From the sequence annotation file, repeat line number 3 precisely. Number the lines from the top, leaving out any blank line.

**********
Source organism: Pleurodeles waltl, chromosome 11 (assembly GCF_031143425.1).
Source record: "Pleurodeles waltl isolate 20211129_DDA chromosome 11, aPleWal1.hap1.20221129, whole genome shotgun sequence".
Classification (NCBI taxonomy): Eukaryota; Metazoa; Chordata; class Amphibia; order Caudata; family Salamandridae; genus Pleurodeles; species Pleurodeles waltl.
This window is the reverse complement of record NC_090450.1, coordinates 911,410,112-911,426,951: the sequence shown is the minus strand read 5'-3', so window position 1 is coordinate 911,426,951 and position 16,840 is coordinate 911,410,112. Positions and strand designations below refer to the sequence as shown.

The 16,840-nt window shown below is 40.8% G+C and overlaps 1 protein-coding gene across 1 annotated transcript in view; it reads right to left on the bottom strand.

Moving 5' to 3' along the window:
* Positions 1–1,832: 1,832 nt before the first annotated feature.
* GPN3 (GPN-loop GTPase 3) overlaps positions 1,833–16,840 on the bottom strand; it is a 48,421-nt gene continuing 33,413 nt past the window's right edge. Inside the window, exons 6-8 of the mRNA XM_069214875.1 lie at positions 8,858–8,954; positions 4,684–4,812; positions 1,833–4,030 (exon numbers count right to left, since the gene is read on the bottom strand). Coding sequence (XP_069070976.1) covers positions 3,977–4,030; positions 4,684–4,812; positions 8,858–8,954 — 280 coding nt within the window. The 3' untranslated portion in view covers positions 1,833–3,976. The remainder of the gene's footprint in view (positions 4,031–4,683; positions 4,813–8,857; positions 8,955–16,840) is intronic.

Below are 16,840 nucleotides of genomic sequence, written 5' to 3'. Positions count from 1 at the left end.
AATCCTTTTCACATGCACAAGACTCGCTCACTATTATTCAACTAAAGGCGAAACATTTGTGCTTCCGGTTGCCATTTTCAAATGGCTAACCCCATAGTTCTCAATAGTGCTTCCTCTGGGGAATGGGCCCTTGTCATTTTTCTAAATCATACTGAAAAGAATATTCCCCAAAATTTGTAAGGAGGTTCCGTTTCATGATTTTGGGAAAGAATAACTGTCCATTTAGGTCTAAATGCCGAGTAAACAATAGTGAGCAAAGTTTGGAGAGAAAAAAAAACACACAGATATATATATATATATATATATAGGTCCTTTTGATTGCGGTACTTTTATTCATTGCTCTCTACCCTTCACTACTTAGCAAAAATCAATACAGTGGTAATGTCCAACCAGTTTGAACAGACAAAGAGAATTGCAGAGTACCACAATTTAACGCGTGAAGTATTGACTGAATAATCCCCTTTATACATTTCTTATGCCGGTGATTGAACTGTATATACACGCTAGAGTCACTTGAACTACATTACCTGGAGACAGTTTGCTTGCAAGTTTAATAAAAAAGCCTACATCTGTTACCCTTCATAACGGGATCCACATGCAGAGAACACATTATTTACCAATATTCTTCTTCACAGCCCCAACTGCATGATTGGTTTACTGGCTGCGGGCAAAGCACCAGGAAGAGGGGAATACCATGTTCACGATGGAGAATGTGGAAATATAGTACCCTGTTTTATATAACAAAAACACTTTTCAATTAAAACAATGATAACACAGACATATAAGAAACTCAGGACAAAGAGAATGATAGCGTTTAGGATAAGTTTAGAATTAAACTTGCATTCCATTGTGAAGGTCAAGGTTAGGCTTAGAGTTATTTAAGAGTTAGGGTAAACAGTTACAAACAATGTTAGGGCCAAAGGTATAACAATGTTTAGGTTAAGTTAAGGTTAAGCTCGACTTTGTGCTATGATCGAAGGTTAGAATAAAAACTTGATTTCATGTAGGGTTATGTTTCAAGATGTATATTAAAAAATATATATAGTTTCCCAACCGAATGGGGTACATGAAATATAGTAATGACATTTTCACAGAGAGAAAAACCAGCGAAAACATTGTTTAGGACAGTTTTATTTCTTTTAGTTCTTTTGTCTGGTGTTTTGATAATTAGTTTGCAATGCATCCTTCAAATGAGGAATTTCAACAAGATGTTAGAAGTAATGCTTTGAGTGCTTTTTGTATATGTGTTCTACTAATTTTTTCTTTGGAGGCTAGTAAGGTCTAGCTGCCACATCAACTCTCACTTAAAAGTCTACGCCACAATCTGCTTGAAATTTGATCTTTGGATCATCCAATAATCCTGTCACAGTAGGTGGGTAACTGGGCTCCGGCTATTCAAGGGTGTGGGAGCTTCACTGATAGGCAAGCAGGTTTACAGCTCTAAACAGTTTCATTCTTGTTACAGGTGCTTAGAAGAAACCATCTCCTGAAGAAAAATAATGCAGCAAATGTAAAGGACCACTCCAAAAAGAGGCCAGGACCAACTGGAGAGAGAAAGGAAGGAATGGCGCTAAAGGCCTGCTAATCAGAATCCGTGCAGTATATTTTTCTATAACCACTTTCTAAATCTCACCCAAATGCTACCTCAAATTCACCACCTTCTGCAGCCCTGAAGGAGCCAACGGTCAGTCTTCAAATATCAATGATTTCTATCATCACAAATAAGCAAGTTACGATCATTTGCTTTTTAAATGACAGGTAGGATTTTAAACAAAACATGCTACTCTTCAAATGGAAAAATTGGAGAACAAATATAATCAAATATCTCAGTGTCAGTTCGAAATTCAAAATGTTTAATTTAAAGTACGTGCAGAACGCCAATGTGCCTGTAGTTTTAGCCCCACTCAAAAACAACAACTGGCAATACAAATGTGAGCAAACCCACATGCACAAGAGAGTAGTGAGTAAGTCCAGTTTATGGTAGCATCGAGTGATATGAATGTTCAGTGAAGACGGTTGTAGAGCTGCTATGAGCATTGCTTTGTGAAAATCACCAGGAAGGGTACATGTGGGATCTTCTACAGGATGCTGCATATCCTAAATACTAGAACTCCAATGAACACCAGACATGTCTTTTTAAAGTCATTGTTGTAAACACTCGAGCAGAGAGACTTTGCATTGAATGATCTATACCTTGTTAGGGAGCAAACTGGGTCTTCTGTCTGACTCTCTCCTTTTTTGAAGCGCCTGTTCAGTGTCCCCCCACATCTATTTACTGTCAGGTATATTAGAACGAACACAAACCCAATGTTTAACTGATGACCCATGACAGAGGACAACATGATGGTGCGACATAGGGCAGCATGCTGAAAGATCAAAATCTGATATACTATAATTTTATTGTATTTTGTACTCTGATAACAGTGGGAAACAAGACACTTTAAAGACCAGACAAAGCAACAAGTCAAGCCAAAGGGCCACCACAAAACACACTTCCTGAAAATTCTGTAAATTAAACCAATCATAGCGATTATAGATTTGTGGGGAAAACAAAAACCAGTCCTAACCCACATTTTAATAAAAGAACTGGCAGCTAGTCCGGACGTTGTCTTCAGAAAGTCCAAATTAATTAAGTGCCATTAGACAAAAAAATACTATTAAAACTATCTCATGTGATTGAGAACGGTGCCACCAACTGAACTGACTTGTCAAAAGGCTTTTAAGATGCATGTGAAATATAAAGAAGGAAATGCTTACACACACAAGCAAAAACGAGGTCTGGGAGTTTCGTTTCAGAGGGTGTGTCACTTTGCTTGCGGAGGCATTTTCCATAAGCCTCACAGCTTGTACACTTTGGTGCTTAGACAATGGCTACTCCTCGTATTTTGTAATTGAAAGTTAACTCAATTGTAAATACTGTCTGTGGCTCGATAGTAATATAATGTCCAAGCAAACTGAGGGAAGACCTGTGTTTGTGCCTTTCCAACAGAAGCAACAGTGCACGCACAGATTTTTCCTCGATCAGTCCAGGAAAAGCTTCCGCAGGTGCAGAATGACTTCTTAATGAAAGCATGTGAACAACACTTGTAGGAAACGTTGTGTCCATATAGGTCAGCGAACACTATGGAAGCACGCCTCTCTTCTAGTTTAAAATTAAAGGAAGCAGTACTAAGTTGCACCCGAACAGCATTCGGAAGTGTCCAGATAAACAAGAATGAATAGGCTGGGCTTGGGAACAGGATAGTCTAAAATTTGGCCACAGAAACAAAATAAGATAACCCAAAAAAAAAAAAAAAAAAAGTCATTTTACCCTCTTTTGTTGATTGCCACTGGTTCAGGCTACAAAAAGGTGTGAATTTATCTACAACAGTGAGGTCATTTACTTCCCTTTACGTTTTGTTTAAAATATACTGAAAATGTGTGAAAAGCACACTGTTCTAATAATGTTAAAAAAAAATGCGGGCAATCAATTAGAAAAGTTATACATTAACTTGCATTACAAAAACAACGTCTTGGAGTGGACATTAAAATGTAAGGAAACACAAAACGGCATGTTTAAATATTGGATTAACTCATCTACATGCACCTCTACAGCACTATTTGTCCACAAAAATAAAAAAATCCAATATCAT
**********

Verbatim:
Classification (NCBI taxonomy): Eukaryota; Metazoa; Chordata; class Amphibia; order Caudata; family Salamandridae; genus Pleurodeles; species Pleurodeles waltl.